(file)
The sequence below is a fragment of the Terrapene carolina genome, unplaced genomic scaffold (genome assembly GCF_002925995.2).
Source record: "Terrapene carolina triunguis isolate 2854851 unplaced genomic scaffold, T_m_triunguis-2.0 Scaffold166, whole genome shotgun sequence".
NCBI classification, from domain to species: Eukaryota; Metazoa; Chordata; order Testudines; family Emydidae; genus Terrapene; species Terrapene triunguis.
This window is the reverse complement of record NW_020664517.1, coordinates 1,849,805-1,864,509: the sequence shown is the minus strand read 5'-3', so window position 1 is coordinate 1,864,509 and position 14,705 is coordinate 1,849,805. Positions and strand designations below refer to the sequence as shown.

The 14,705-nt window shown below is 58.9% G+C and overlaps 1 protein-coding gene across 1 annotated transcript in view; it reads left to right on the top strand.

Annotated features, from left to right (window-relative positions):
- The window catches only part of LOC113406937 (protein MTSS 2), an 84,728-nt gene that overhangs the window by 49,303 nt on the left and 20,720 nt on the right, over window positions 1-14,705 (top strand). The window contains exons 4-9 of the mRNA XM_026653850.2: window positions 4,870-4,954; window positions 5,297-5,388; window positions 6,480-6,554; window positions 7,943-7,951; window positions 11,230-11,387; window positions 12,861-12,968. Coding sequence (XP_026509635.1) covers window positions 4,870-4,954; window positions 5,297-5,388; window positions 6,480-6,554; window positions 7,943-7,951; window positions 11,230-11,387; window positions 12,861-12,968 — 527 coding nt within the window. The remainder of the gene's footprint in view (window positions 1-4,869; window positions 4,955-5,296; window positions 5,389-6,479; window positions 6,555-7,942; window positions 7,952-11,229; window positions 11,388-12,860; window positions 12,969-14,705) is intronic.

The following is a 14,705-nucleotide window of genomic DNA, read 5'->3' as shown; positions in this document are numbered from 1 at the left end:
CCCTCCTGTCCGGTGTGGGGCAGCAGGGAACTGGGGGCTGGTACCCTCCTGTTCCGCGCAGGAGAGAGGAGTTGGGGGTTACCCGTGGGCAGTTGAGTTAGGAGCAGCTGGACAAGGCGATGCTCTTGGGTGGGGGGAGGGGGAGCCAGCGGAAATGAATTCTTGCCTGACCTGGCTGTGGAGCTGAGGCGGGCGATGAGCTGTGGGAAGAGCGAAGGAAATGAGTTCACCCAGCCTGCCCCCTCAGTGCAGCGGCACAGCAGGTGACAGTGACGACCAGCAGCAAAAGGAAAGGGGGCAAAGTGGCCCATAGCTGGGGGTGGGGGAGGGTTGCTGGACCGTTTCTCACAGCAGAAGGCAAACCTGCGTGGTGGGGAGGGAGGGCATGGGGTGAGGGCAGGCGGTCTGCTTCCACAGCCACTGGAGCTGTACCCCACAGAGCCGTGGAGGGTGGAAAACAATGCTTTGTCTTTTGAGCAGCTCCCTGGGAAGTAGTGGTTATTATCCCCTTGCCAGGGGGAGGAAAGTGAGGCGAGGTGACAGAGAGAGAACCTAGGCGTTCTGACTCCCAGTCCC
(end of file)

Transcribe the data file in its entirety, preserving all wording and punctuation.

The sequence below is a fragment of the Terrapene carolina genome, unplaced genomic scaffold (genome assembly GCF_002925995.2).
Source record: "Terrapene carolina triunguis isolate 2854851 unplaced genomic scaffold, T_m_triunguis-2.0 Scaffold166, whole genome shotgun sequence".
NCBI classification, from domain to species: Eukaryota; Metazoa; Chordata; order Testudines; family Emydidae; genus Terrapene; species Terrapene triunguis.
This window is the reverse complement of record NW_020664517.1, coordinates 1,849,805-1,864,509: the sequence shown is the minus strand read 5'-3', so window position 1 is coordinate 1,864,509 and position 14,705 is coordinate 1,849,805. Positions and strand designations below refer to the sequence as shown.

The 14,705-nt window shown below is 58.9% G+C and overlaps 1 protein-coding gene across 1 annotated transcript in view; it reads left to right on the top strand.

Annotated features, from left to right (window-relative positions):
- The window catches only part of LOC113406937 (protein MTSS 2), an 84,728-nt gene that overhangs the window by 49,303 nt on the left and 20,720 nt on the right, over window positions 1-14,705 (top strand). The window contains exons 4-9 of the mRNA XM_026653850.2: window positions 4,870-4,954; window positions 5,297-5,388; window positions 6,480-6,554; window positions 7,943-7,951; window positions 11,230-11,387; window positions 12,861-12,968. Coding sequence (XP_026509635.1) covers window positions 4,870-4,954; window positions 5,297-5,388; window positions 6,480-6,554; window positions 7,943-7,951; window positions 11,230-11,387; window positions 12,861-12,968 — 527 coding nt within the window. The remainder of the gene's footprint in view (window positions 1-4,869; window positions 4,955-5,296; window positions 5,389-6,479; window positions 6,555-7,942; window positions 7,952-11,229; window positions 11,388-12,860; window positions 12,969-14,705) is intronic.

The following is a 14,705-nucleotide window of genomic DNA, read 5'->3' as shown; positions in this document are numbered from 1 at the left end:
CCCTCCTGTCCGGTGTGGGGCAGCAGGGAACTGGGGGCTGGTACCCTCCTGTTCCGCGCAGGAGAGAGGAGTTGGGGGTTACCCGTGGGCAGTTGAGTTAGGAGCAGCTGGACAAGGCGATGCTCTTGGGTGGGGGGAGGGGGAGCCAGCGGAAATGAATTCTTGCCTGACCTGGCTGTGGAGCTGAGGCGGGCGATGAGCTGTGGGAAGAGCGAAGGAAATGAGTTCACCCAGCCTGCCCCCTCAGTGCAGCGGCACAGCAGGTGACAGTGACGACCAGCAGCAAAAGGAAAGGGGGCAAAGTGGCCCATAGCTGGGGGTGGGGGAGGGTTGCTGGACCGTTTCTCACAGCAGAAGGCAAACCTGCGTGGTGGGGAGGGAGGGCATGGGGTGAGGGCAGGCGGTCTGCTTCCACAGCCACTGGAGCTGTACCCCACAGAGCCGTGGAGGGTGGAAAACAATGCTTTGTCTTTTGAGCAGCTCCCTGGGAAGTAGTGGTTATTATCCCCTTGCCAGGGGGAGGAAAGTGAGGCGAGGTGACAGAGAGAGAACCTAGGCGTTCTGACTCCCAGTCCC